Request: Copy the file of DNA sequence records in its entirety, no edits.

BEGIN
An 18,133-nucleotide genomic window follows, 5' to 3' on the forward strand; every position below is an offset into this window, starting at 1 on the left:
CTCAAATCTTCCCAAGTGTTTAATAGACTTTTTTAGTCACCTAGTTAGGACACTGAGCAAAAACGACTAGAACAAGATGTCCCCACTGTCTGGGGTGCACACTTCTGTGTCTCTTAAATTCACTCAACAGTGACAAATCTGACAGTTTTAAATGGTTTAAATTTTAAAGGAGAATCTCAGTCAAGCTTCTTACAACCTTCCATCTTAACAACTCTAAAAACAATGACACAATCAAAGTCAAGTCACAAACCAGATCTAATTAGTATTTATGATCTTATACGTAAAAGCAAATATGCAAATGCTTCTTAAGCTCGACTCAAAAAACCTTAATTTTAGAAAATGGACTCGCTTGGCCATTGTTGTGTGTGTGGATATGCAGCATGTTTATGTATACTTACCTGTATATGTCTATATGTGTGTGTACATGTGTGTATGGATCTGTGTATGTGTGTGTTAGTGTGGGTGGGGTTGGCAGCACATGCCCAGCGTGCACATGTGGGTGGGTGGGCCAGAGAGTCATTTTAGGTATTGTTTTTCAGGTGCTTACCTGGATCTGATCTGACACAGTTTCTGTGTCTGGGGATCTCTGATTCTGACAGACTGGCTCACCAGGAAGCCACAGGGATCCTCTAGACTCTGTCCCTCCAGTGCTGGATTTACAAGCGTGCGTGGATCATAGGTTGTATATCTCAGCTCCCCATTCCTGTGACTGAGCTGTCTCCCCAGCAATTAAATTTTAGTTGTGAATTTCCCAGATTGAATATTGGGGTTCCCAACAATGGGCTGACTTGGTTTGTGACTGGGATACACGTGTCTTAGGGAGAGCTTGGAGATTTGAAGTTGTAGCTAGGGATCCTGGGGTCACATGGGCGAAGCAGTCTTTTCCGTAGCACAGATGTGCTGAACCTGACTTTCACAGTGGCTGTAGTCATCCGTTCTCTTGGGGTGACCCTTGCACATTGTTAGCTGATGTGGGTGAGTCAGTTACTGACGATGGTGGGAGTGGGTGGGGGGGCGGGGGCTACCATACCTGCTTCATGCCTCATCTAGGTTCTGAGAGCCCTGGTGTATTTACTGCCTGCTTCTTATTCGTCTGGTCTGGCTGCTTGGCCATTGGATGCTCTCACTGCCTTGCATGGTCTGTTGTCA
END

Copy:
An 18,133-nucleotide genomic window follows, 5' to 3' on the forward strand; every position below is an offset into this window, starting at 1 on the left:
CTCAAATCTTCCCAAGTGTTTAATAGACTTTTTTAGTCACCTAGTTAGGACACTGAGCAAAAACGACTAGAACAAGATGTCCCCACTGTCTGGGGTGCACACTTCTGTGTCTCTTAAATTCACTCAACAGTGACAAATCTGACAGTTTTAAATGGTTTAAATTTTAAAGGAGAATCTCAGTCAAGCTTCTTACAACCTTCCATCTTAACAACTCTAAAAACAATGACACAATCAAAGTCAAGTCACAAACCAGATCTAATTAGTATTTATGATCTTATACGTAAAAGCAAATATGCAAATGCTTCTTAAGCTCGACTCAAAAAACCTTAATTTTAGAAAATGGACTCGCTTGGCCATTGTTGTGTGTGTGGATATGCAGCATGTTTATGTATACTTACCTGTATATGTCTATATGTGTGTGTACATGTGTGTATGGATCTGTGTATGTGTGTGTTAGTGTGGGTGGGGTTGGCAGCACATGCCCAGCGTGCACATGTGGGTGGGTGGGCCAGAGAGTCATTTTAGGTATTGTTTTTCAGGTGCTTACCTGGATCTGATCTGACACAGTTTCTGTGTCTGGGGATCTCTGATTCTGACAGACTGGCTCACCAGGAAGCCACAGGGATCCTCTAGACTCTGTCCCTCCAGTGCTGGATTTACAAGCGTGCGTGGATCATAGGTTGTATATCTCAGCTCCCCATTCCTGTGACTGAGCTGTCTCCCCAGCAATTAAATTTTAGTTGTGAATTTCCCAGATTGAATATTGGGGTTCCCAACAATGGGCTGACTTGGTTTGTGACTGGGATACACGTGTCTTAGGGAGAGCTTGGAGATTTGAAGTTGTAGCTAGGGATCCTGGGGTCACATGGGCGAAGCAGTCTTTTCCGTAGCACAGATGTGCTGAACCTGACTTTCACAGTGGCTGTAGTCATCCGTTCTCTTGGGGTGACCCTTGCACATTGTTAGCTGATGTGGGTGAGTCAGTTACTGACGATGGTGGGAGTGGGTGGGGGGGCGGGGGCTACCATACCTGCTTCATGCCTCATCTAGGTTCTGAGAGCCCTGGTGTATTTACTGCCTGCTTCTTATTCGTCTGGTCTGGCTGCTTGGCCATTGGATGCTCTCACTGCCTTGCATGGTCTGTTGTCA